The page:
The NOAA Sent a Drone into a Hurricane—And It Survived!

Saildrone gathered data from inside the storm to help scientists predict hurricane severity.

(Image courtesy of Saildrone.)

(Image courtesy of Saildrone.)

During the 2021 hurricane season, the National Oceanic and Atmospheric Administration (NOAA) and dronemaker Saildrone sent an uncrewed surface vehicle (USV) into the midst of Hurricane Sam. It survived the ordeal and emerged with invaluable data to help boost hurricane track forecasting. It was also the first time a USV was directed into a hurricane.

The Saildrone Explorer SD 1045 vessel spent 24 hours inside the hurricane, facing down winds over 90 miles per hour and waves that surpassed 50ft in height—without losing a single sensor. The drone collected data from the Category 4 hurricane’s edge through the eyewall while continuously providing near real-time data, images and video of the storm via satellite.

“If you look at the high-resolution pitch and roll data, SD 1045 was really getting tossed around. It slid broadside down 80-foot waves and it went completely upside down a few times. It’s not high wind speeds that cause a problem for the vehicle; it’s the power of the waves,” said Christian Meinig, director of Engineering Development at NOAA’s Pacific Marine Environmental Laboratory (PMEL).

Footage from inside Hurricane Sam.

A saildrone is a wind- and solar-powered USV that can collect data for up to a year on the open ocean. The Saildrone Explorer has a 23-foot hull and a heavy keel to help keep it upright in the water. The drone is powered by a 15-foot rigid wing that functions somewhat like a sail—but with a design that’s similar to an aircraft wing. On a sailboat, the sail is adjusted with ropes and human power, while the saildrone’s wing uses aerodynamic control—the same way that an aircraft’s tail controls its pitch to generate lift. Wind passing over the wing produces thrust, and a small tab on the end of the tail that is attached to the wing controls the angle of attack.

Each saildrone is equipped with GPS and an onboard computer that enables them to navigate a series of waypoints—but the vehicle can autonomously factor in currents and winds along the route. The vehicle is supervised remotely from Saildrone Mission Control in Alameda, Calif.

In terms of payload, each vehicle comes equipped with scientific-grade sensors to measure a variety of key atmospheric and oceanographic environmental variables in real time.

To ensure operational safety, a saildrone carries an Automated Identification System (AIS) transceiver that allows it to monitor nearby commercial traffic. It also has four onboard cameras that track its surroundings. Since the drone is slow relative to other craft and is designed for high visibility, the chance of collision is minimized.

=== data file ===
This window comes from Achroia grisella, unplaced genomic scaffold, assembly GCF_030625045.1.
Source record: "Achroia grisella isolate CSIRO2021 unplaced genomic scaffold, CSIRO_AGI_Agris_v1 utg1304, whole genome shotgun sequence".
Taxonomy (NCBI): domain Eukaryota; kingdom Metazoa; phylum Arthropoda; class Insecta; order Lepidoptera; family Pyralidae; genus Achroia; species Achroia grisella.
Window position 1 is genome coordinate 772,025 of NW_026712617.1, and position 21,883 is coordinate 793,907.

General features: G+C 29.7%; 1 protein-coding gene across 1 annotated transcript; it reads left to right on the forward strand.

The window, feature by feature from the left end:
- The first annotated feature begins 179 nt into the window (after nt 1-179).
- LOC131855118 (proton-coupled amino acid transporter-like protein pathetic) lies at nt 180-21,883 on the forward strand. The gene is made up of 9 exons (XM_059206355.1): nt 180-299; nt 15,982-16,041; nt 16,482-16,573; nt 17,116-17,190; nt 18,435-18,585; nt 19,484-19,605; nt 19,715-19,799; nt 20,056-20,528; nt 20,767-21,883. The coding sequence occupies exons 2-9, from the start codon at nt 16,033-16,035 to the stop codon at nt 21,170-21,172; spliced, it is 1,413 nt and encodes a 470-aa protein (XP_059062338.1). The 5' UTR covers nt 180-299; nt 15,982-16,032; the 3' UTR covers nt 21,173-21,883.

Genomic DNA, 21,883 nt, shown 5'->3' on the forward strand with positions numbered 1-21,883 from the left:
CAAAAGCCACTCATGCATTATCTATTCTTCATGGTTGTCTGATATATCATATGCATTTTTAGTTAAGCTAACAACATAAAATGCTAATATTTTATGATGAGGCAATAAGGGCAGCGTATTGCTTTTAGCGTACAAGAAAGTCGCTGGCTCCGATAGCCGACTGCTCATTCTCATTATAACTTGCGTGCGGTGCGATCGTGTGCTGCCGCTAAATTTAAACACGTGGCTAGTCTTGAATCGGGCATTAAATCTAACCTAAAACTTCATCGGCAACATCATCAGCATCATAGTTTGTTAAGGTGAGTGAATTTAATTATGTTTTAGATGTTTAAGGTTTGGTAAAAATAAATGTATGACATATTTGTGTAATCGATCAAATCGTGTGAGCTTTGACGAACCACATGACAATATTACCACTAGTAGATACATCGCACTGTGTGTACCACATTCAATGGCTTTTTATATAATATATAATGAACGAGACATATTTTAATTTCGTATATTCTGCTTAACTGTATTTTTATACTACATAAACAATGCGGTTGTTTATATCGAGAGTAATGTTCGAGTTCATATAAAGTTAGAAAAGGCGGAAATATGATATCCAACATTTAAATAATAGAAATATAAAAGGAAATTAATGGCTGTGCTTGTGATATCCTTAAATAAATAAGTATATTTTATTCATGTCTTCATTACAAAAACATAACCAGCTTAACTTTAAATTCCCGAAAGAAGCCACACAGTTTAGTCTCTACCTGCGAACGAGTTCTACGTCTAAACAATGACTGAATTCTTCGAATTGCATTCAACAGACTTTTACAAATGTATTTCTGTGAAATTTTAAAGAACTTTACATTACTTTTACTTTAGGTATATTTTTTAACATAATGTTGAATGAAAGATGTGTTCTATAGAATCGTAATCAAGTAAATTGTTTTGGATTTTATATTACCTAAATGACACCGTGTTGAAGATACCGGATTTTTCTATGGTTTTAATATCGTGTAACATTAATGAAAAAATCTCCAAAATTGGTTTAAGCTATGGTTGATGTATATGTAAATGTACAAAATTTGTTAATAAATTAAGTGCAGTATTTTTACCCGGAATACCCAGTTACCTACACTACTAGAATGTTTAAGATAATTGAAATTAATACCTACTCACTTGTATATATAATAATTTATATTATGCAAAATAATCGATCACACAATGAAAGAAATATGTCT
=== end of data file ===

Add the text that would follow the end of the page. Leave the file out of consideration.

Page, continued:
Data from the Saildrone Explorer has already proven to be quite useful—and the mission’s success has opened doors to further exploration of extreme weather events. There have been significant improvements in forecasting a hurricane’s path thanks to satellite data, buoys, and sensors dropped from aircraft; however, predicting hurricane intensity is still a big challenge. To understand how hurricanes grow and intensify, data needs to be collected from inside the hurricane right at the ocean’s surface, where heat and momentum are generated from the exchanges of energy between the ocean and the atmosphere. SD 1045’s mission was to collect data on exactly that phenomenon—and the sturdy drone did so for an entire day.

“The point of the whole scientific mission was to measure the surface flux within hurricanes, especially around the eyewall—and we got it!” said Chidong Zhang, director of the Ocean Climate Research Division at NOAA PMEL. “But before the mission began, my primary goal was to see if the new short-wing vehicle would work, because we just didn’t know. I told everyone, ‘If this vehicle can survive a hurricane, then this would be a big success story.’ The whole mission exceeded my expectations.”

(Image courtesy of Saildrone.)

(Image courtesy of Saildrone.)

Future missions will feature Saildrone USVs working in coordination with underwater gliders and uncrewed aerial drones to collect data from the upper ocean, ocean-atmosphere interaction and lower atmosphere inside a hurricane. Groups of saildrones will also be deployed in a hurricane to provide a multi-dimensional look inside the hurricane’s eyewall at different quadrants.

That data will in turn help scientists develop more accurate hurricane forecasts—which could give climate and disaster response agencies, as well as coastal communities, the information they need to better prepare for these natural disasters and save lives and property.

Look for more of these tough, resilient drones to sail into the eyes of hurricanes and gather even more hard-to-access data.

Read more about the use of drones to help safeguard human lives at Study Explores Using Swarm of Tiny Drones to Transform Search-and-Rescue Operations.